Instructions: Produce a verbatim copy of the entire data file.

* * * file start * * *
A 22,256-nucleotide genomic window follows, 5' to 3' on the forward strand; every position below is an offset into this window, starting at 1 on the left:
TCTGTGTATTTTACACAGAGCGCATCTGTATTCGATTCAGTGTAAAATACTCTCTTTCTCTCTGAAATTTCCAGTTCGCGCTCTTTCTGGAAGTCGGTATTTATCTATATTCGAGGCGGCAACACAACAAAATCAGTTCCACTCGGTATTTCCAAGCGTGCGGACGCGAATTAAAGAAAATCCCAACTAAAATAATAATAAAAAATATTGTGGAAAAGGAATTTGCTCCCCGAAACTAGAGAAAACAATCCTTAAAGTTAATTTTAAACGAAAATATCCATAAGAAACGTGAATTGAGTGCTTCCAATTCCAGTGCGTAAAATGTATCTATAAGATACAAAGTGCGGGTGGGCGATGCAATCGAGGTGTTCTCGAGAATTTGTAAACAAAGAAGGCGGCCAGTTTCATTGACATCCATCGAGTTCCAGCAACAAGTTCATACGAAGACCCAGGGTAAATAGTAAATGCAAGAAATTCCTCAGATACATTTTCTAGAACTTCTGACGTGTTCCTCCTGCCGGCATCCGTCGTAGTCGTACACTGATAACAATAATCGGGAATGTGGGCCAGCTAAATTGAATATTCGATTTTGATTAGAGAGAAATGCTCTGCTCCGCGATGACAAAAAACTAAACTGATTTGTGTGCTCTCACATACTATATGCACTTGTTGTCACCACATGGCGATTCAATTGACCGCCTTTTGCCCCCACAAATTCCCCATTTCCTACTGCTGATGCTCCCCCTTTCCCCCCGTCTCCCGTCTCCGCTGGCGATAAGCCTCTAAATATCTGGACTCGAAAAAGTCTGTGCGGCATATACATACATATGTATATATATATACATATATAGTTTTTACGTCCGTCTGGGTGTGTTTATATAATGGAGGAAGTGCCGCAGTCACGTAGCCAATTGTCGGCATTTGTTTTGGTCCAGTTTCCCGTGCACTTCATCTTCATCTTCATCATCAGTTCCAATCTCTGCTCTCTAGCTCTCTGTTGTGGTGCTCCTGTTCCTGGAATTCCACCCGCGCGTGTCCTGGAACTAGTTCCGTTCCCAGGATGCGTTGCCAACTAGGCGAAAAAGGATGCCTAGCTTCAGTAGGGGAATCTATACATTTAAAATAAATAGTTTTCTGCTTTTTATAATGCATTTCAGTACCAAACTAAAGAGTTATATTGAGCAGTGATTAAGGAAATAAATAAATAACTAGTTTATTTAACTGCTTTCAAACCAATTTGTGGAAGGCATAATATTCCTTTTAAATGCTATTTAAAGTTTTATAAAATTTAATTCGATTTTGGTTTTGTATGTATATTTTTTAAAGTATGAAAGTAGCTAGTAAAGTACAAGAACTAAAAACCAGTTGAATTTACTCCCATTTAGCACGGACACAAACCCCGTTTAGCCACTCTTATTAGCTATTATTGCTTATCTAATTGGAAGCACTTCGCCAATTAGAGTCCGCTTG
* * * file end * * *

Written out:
A 22,256-nucleotide genomic window follows, 5' to 3' on the forward strand; every position below is an offset into this window, starting at 1 on the left:
TCTGTGTATTTTACACAGAGCGCATCTGTATTCGATTCAGTGTAAAATACTCTCTTTCTCTCTGAAATTTCCAGTTCGCGCTCTTTCTGGAAGTCGGTATTTATCTATATTCGAGGCGGCAACACAACAAAATCAGTTCCACTCGGTATTTCCAAGCGTGCGGACGCGAATTAAAGAAAATCCCAACTAAAATAATAATAAAAAATATTGTGGAAAAGGAATTTGCTCCCCGAAACTAGAGAAAACAATCCTTAAAGTTAATTTTAAACGAAAATATCCATAAGAAACGTGAATTGAGTGCTTCCAATTCCAGTGCGTAAAATGTATCTATAAGATACAAAGTGCGGGTGGGCGATGCAATCGAGGTGTTCTCGAGAATTTGTAAACAAAGAAGGCGGCCAGTTTCATTGACATCCATCGAGTTCCAGCAACAAGTTCATACGAAGACCCAGGGTAAATAGTAAATGCAAGAAATTCCTCAGATACATTTTCTAGAACTTCTGACGTGTTCCTCCTGCCGGCATCCGTCGTAGTCGTACACTGATAACAATAATCGGGAATGTGGGCCAGCTAAATTGAATATTCGATTTTGATTAGAGAGAAATGCTCTGCTCCGCGATGACAAAAAACTAAACTGATTTGTGTGCTCTCACATACTATATGCACTTGTTGTCACCACATGGCGATTCAATTGACCGCCTTTTGCCCCCACAAATTCCCCATTTCCTACTGCTGATGCTCCCCCTTTCCCCCCGTCTCCCGTCTCCGCTGGCGATAAGCCTCTAAATATCTGGACTCGAAAAAGTCTGTGCGGCATATACATACATATGTATATATATATACATATATAGTTTTTACGTCCGTCTGGGTGTGTTTATATAATGGAGGAAGTGCCGCAGTCACGTAGCCAATTGTCGGCATTTGTTTTGGTCCAGTTTCCCGTGCACTTCATCTTCATCTTCATCATCAGTTCCAATCTCTGCTCTCTAGCTCTCTGTTGTGGTGCTCCTGTTCCTGGAATTCCACCCGCGCGTGTCCTGGAACTAGTTCCGTTCCCAGGATGCGTTGCCAACTAGGCGAAAAAGGATGCCTAGCTTCAGTAGGGGAATCTATACATTTAAAATAAATAGTTTTCTGCTTTTTATAATGCATTTCAGTACCAAACTAAAGAGTTATATTGAGCAGTGATTAAGGAAATAAATAAATAACTAGTTTATTTAACTGCTTTCAAACCAATTTGTGGAAGGCATAATATTCCTTTTAAATGCTATTTAAAGTTTTATAAAATTTAATTCGATTTTGGTTTTGTATGTATATTTTTTAAAGTATGAAAGTAGCTAGTAAAGTACAAGAACTAAAAACCAGTTGAATTTACTCCCATTTAGCACGGACACAAACCCCGTTTAGCCACTCTTATTAGCTATTATTGCTTATCTAATTGGAAGCACTTCGCCAATTAGAGTCCGCTTG